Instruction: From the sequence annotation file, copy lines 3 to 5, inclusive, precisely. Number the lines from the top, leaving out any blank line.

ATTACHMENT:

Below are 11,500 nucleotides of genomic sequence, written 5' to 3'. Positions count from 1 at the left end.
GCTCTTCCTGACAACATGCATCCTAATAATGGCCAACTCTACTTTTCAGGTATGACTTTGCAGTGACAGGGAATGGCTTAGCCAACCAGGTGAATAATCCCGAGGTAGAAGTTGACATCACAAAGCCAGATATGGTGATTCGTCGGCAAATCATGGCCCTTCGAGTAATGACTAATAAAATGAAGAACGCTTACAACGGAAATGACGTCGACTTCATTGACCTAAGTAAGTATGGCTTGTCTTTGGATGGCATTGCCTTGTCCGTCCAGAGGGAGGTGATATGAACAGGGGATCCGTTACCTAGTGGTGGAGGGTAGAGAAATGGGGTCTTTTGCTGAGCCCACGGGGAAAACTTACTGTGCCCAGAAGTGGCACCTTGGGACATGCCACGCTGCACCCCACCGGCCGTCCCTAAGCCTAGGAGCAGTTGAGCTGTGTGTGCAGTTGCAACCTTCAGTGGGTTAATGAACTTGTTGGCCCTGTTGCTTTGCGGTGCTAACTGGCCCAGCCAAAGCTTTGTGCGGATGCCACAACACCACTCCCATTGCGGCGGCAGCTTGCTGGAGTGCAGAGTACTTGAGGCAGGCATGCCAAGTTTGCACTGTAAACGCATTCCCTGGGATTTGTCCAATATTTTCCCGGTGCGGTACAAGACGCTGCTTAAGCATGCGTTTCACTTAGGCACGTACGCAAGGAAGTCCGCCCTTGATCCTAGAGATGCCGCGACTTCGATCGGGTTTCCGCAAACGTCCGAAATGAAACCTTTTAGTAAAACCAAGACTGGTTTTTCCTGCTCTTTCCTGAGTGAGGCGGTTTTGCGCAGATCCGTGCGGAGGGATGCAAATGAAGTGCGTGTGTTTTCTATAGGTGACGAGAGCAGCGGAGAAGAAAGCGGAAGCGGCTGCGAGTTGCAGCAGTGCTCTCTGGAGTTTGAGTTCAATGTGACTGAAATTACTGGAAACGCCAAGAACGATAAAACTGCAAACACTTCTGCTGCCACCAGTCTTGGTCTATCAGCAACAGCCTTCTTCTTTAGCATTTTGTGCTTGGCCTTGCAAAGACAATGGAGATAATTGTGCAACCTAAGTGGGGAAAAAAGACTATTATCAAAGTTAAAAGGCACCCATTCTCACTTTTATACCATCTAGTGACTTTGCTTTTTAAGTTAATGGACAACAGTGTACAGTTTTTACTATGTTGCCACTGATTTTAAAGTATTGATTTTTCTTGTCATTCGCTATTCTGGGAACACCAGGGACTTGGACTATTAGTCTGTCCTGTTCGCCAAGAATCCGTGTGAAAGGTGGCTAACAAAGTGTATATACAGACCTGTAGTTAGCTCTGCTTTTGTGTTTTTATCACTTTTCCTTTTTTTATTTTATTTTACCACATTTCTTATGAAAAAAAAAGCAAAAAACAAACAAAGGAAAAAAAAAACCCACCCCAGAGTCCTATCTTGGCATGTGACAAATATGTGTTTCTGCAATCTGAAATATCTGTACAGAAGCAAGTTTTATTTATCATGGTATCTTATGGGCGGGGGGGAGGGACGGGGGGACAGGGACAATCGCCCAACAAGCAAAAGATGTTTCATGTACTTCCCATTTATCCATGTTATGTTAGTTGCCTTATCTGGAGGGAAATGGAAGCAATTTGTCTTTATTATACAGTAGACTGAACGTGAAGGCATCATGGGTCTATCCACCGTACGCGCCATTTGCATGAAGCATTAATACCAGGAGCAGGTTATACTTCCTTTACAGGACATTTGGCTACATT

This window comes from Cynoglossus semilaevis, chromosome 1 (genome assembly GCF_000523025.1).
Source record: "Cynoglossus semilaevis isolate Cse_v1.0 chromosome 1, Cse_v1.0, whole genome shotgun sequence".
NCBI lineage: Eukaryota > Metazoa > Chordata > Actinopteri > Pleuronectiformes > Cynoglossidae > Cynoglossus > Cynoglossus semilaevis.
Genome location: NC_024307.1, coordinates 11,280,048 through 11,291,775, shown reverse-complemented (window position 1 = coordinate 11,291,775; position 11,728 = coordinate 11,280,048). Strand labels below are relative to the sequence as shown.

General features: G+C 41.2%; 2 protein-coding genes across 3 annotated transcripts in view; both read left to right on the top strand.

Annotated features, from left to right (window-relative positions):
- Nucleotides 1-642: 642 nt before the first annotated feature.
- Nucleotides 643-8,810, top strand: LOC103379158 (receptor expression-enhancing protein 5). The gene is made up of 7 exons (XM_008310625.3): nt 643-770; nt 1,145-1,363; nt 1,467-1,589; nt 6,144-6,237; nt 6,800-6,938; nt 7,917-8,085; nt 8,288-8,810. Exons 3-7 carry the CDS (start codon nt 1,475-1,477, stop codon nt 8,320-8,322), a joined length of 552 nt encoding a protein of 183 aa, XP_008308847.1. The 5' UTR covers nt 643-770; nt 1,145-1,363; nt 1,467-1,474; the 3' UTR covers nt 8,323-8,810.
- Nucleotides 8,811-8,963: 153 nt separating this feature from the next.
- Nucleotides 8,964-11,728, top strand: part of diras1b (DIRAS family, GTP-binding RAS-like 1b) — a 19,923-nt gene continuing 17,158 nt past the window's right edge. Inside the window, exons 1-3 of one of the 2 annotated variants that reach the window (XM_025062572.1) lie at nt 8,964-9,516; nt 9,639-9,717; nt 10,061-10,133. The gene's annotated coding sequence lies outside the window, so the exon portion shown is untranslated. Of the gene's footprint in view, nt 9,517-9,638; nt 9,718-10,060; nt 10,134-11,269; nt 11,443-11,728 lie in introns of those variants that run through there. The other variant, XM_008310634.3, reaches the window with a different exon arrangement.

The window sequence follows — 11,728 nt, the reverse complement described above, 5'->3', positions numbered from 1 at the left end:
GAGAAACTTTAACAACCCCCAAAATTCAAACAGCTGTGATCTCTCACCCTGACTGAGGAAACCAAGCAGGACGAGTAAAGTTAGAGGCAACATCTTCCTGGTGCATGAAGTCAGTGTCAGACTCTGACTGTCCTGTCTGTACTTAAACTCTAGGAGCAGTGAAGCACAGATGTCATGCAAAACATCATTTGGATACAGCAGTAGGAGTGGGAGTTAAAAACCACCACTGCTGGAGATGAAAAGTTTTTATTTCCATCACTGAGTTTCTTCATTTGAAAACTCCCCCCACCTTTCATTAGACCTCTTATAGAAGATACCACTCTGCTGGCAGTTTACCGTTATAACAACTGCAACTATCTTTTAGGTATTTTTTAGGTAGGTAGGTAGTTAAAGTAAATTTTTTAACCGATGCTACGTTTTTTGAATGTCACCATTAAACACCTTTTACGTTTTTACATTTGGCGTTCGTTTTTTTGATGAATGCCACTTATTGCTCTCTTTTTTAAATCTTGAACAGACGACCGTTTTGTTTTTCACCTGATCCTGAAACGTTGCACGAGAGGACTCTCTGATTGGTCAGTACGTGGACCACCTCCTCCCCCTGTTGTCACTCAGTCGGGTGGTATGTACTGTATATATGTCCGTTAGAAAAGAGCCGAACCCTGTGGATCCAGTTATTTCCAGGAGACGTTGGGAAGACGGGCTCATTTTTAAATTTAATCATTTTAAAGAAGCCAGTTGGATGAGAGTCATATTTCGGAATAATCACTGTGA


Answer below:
This window comes from Cynoglossus semilaevis, chromosome 1 (genome assembly GCF_000523025.1).
Source record: "Cynoglossus semilaevis isolate Cse_v1.0 chromosome 1, Cse_v1.0, whole genome shotgun sequence".
NCBI lineage: Eukaryota > Metazoa > Chordata > Actinopteri > Pleuronectiformes > Cynoglossidae > Cynoglossus > Cynoglossus semilaevis.